Thanks to tired old eggs, I turned to infant adoption as my means to motherhood. Like so many women, I was more than ready and willing, if not genetically able, to be a mom. Not sharing the same DNA with my child didn’t faze me in the least.
Whether it was adopting or giving birth, I knew I would love my baby wildly, madly, insanely. And with this simple knowledge I set off on the adoption path, firmly believing there is no difference between being a mom by adoption and being a mom by biology. Four years later I can tell you, I was wrong.
Not in the way I love my child, of course; I am in a straight-jacket of love for my girl. No, I was wrong in thinking that adoption wouldn’t hold such a prominent place in my child’s life, and, in turn, my child rearing. But right from the start as I stuttered and stumbled my way through my daughter’s adoption story, I knew, even with my sleep-deprived new-mom brain, that weaving adoption into our lives would be one of my greatest responsibilities.
I have come to learn that being an adoptive mom means:
1) I think and talk about adoption pretty much every day. I’m always looking for ways to bring my daughter’s birth mom, siblings, and other family members like Grandpa and Nana into our everyday conversations. At this point, I’m the one doing most of the talking, but more and more it’s my four-year-old taking the lead, saying things like, “I sat in Kim’s belly, right Mom?” and telling her schoolmates that she has a brother who lives in Indiana. Then I remind her that she actually has two brothers and a sister. That’s part of my job – creating an ease and openness surrounding the event of her adoption and her biological family.
2) I am now an adoption educator and advocate. People will say the darndest things when it comes to adoptees, birth mothers, and the adoption process. It’s really no surprise when Lifetime Television is the public’s go-to authority on adoption. That’s why I am my child’s frontline of protection and enlightenment: so one day, she can say for herself, “My first mom didn’t give me away. She loves me very much.” So armed with adoption facts and spiffy comebacks, I’ll continue to deflect, defend, or discuss open adoption because as my daughter’s mother this now comes with my territory.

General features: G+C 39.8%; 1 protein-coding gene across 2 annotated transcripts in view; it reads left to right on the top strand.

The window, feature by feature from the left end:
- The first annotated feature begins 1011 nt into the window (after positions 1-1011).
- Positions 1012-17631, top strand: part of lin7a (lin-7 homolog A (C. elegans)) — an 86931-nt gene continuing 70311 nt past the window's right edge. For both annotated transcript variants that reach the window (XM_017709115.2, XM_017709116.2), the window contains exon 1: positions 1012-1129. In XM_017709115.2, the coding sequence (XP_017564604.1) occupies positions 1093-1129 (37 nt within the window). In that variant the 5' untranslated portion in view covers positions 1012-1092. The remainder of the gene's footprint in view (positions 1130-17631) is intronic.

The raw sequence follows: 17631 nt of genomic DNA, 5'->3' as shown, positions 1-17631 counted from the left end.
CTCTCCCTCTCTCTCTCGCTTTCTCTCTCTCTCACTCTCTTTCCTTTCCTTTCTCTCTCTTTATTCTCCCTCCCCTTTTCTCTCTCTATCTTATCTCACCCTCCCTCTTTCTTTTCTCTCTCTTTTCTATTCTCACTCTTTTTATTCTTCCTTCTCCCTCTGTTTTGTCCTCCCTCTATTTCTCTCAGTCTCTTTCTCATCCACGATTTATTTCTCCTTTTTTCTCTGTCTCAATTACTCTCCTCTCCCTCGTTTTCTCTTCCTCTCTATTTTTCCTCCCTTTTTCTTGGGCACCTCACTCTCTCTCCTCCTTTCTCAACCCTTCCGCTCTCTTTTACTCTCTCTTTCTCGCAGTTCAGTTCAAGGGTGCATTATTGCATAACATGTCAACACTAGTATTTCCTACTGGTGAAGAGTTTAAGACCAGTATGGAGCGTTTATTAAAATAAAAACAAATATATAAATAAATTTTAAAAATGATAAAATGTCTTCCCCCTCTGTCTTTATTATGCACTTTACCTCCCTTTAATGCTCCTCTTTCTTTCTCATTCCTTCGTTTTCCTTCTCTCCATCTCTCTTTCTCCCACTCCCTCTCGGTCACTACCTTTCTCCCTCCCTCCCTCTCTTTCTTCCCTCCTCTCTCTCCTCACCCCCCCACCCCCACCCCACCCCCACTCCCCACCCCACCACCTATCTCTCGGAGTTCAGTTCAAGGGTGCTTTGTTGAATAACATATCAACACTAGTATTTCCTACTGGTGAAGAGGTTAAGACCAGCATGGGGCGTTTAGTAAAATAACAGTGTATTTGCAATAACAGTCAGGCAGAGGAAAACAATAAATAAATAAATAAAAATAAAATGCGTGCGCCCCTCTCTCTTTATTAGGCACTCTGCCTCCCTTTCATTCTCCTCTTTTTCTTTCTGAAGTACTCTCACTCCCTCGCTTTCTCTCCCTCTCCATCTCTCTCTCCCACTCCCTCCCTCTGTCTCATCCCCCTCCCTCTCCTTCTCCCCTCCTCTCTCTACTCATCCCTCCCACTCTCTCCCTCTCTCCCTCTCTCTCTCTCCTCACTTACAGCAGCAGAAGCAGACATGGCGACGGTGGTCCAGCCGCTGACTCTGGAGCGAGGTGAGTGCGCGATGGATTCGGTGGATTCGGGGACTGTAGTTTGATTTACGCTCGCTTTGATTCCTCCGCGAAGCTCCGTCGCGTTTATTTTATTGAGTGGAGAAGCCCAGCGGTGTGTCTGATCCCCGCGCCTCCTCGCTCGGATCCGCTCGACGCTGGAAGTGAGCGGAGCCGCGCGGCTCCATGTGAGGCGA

3) I seek out other adoptive families. Having adoptive and biological family members is our normal. It’s normalizing as well as empowering and fun to connect with other families who adopted their children. Also, whenever I hear about other family situations, like single parent homes by choice or divorce, families with two moms or dads, I’m quick to point it out to my daughter, “See that’s how that family works. All families are different.”
4) I am not only the primary caretaker for my daughter. I am also the primary caretaker of the birth family relationship. After all, we have a daughter in common so that makes them my family too. I’ve come to view the birth family relationship the same as I view the in-law relationship*. And like other important relationships in my life, it’s up to me to nurture it, cultivate it, and make it strong. I do this by talking respectfully and lovingly about them to my daughter, nearly every day; by placing their photos alongside our other family photos; by staying in touch through Facebook and phone calls; and by visiting each year. Our hope is they visit with us too. I know it’s hard, painful, for my daughter’s biological mom to be in touch on a regular basis. Yet the door always remains open to her and other family members.
So being an adoptive mom these past four years, I now know some of the differences (no doubt in the coming years, I’ll know even more). I am grateful and happy that my daughter will know her full life story and will have authentic relationships with both sides of the family – adoptive and biological. For my family, adoption is sometimes an amuse-bouche or side dish; sometimes it’s the main course. But it’s always on the table.* A heap of thanks to Lori Holden, author of The Open-Hearted Way to Open Adoption for insights I picked up along the way.